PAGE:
She married Edward Preston in the late 1960s, and they opened the Boggle Shop in the East Village, selling homemade crafts and supplies. Remington and Preston divorced in the late 1970s. She was later married to Brian Brughbinder; that marriage also ended in divorce, after 13 years.
While living in a loft on East 17th Street, Remington welcomed anyone who needed a place to stay artists, musicians, Union Square Farmers Market vendors and members of a traveling circus, among others.
She spent plenty of time at the nearby nightclub Maxs Kansas City sketching performers. In a 2018 profile, The Scranton Times-Tribune wrote that Remington drew Paul Simon and Art Garfunkel rehearsing at the Palladium in Manhattan in 1983 and befriended aerialist Philippe Petit, who became famous for his tightrope walk between the World Trade Centers towers in 1974.
After decades of living in New York, Remington moved to Thompson, Pennsylvania, where she became part of a Northeastern Pennsylvania community of artists and writers.
No immediate family members survive.
Though Remington regretted being unable to read The Lord of the Rings and The Hobbit before illustrating them, she was ultimately happy with the way her artwork came out.
After reading his work, I was in awe of Tolkien, she said. I knew there was something special about him. If I read The Lord of the Rings first, I dont think I could have drawn the cover art.
© 2020 The New York Times Company
February 17, 2020
Palmer Museum of Art premieres brilliant exhibition of African art
Largest retrospective exhibition ever staged about Anna Ancher on view in Copenhagen
The Rolling Stones Bill Wyman's bass guitars, amps, wardrobe & memorabilia head to Julien's Auctions
Schirn Kunsthalle opens a major survey devoted to the women artists of Surrealism
Jordan Casteel won't let you look away
Valuable, rare early American coin found in French flea market junk box
Rarely-seen stain and collaged paintings from 1958-1962 by Romare Bearden on view at DC Moore Gallery
The wild, anti-authoritarian art of Peter Saul
"Measure Your Existence", a group exhibition about impermanence opens at the Rubin Museum
Russian artist, partner held over sex tape that sank Macron ally
Alexander Berggruen opens an exhibition of works by Paul Kremer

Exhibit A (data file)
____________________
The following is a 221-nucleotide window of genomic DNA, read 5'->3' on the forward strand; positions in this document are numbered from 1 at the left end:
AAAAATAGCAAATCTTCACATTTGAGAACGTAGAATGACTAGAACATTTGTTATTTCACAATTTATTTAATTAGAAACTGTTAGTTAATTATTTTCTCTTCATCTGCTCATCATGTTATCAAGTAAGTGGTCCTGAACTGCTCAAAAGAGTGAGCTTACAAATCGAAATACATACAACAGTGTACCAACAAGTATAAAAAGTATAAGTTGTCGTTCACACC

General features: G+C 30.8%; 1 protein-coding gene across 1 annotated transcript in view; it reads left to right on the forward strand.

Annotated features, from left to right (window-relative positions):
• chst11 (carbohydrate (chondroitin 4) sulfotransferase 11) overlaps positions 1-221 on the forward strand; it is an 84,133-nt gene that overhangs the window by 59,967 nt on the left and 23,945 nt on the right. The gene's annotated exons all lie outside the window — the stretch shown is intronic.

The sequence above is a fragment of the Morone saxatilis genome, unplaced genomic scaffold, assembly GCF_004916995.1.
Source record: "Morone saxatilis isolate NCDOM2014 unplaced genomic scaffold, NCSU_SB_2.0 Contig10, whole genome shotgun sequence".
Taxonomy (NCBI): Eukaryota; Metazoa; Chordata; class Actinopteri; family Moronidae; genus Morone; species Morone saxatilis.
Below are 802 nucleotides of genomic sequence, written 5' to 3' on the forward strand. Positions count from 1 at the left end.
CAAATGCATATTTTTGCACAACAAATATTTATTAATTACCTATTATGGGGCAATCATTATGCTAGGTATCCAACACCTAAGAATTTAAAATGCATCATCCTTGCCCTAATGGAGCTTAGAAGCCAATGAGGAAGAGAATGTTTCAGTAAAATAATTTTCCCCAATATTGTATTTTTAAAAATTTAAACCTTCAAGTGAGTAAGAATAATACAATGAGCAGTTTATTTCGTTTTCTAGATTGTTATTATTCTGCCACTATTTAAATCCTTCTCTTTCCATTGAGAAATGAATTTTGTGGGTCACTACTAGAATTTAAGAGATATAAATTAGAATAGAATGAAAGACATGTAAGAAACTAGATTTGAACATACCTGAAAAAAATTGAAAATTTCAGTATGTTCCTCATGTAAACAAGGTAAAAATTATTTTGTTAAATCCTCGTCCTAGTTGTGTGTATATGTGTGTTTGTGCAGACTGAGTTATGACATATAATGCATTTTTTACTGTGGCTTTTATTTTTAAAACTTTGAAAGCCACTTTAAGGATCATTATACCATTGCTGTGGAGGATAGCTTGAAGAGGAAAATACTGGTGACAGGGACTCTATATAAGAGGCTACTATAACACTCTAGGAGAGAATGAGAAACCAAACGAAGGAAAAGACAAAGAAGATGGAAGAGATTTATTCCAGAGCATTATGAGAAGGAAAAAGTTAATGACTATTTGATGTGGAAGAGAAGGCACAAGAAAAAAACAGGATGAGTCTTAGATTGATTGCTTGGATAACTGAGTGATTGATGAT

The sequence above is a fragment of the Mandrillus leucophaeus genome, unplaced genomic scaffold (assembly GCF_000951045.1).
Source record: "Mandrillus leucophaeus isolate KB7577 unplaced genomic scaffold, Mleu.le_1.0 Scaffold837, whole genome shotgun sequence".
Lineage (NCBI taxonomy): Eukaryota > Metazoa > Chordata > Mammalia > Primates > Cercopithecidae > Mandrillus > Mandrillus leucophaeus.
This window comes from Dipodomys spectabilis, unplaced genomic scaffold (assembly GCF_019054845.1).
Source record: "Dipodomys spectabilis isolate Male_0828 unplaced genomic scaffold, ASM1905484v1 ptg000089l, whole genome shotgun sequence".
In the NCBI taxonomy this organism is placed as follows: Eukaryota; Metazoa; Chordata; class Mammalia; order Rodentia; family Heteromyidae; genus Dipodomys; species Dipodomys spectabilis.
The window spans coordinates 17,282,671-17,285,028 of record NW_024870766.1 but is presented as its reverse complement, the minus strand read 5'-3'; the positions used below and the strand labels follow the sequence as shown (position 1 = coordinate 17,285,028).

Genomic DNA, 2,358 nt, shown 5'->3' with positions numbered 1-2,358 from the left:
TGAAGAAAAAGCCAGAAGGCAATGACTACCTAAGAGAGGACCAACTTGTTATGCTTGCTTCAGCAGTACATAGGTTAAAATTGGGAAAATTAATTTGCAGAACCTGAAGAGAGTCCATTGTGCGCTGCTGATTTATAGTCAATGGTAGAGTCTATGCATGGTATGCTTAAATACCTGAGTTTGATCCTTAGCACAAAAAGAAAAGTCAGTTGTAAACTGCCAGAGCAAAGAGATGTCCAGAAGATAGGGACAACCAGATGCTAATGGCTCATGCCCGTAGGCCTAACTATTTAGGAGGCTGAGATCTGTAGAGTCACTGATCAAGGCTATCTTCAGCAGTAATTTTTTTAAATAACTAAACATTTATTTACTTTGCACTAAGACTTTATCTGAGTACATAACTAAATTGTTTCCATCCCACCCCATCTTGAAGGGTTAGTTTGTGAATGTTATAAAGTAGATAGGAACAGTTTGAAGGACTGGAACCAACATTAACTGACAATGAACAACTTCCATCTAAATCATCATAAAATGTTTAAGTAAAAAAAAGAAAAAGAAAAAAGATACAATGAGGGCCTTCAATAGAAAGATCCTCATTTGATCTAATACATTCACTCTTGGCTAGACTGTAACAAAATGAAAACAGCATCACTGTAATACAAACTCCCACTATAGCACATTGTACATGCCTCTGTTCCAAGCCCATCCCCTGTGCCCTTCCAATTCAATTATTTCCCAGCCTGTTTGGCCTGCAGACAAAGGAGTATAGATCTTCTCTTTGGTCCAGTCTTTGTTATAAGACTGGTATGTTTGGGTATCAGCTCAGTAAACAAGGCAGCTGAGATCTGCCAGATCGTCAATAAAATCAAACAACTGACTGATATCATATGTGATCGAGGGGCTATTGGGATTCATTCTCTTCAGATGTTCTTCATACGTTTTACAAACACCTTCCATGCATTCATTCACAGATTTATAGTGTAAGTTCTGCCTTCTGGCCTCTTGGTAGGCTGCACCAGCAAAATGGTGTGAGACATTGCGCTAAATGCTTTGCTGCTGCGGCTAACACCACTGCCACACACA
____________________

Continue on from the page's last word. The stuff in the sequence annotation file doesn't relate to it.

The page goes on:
Fashion designer Alexander McQueen archive of rare early work to go under the hammer
SFMOMA opens major career retrospective of influential photographer Dawoud Bey
Exhibition features portrait paintings by Spanish artist Luis Burgos
Fine art from the estate of Eunis and Douglas Goodan heads to auction
The Nancy Glenn Collection of Hermès scarves & shawls goes up for bid at Turner Auctions + Appraisals
Museum of Fine Arts Boston appoints new Contemporary Curatorial Assistants
Michener Art Museum launches revamped Bucks County artists database
The IMMA Collection: Freud Project presents a new research programme exploring The Artist's Studio
Archive of studio photographs from Apartheid-era South Africa offered at Bonhams
Solo exhibition by New York based artist Kayode Ojo opens at Praz-Delavallade
Barbara Remington, illustrator of Tolkien book covers, dies at 90
A.E. Hotchner, writer and friend of the famous, dies at 102
2020 Royal Gold Medal for Architecture awarded to Grafton Architects
A revolutionary approach to Beethoven: Period instruments
Museums, Exhibits, Artists, Milestones, Digital Art, Architecture, Photography,
Photographers, Special Photos, Special Reports, Featured Stories, Auctions, Art Fairs,
Anecdotes, Art Quiz, Education, Mythology, 3D Images, Last Week, .
|Royalville Communications, Inc|
Tell a Friend
Dear User, please complete the form below in order to recommend the Artdaily newsletter to someone you know.
Please complete all fields marked *.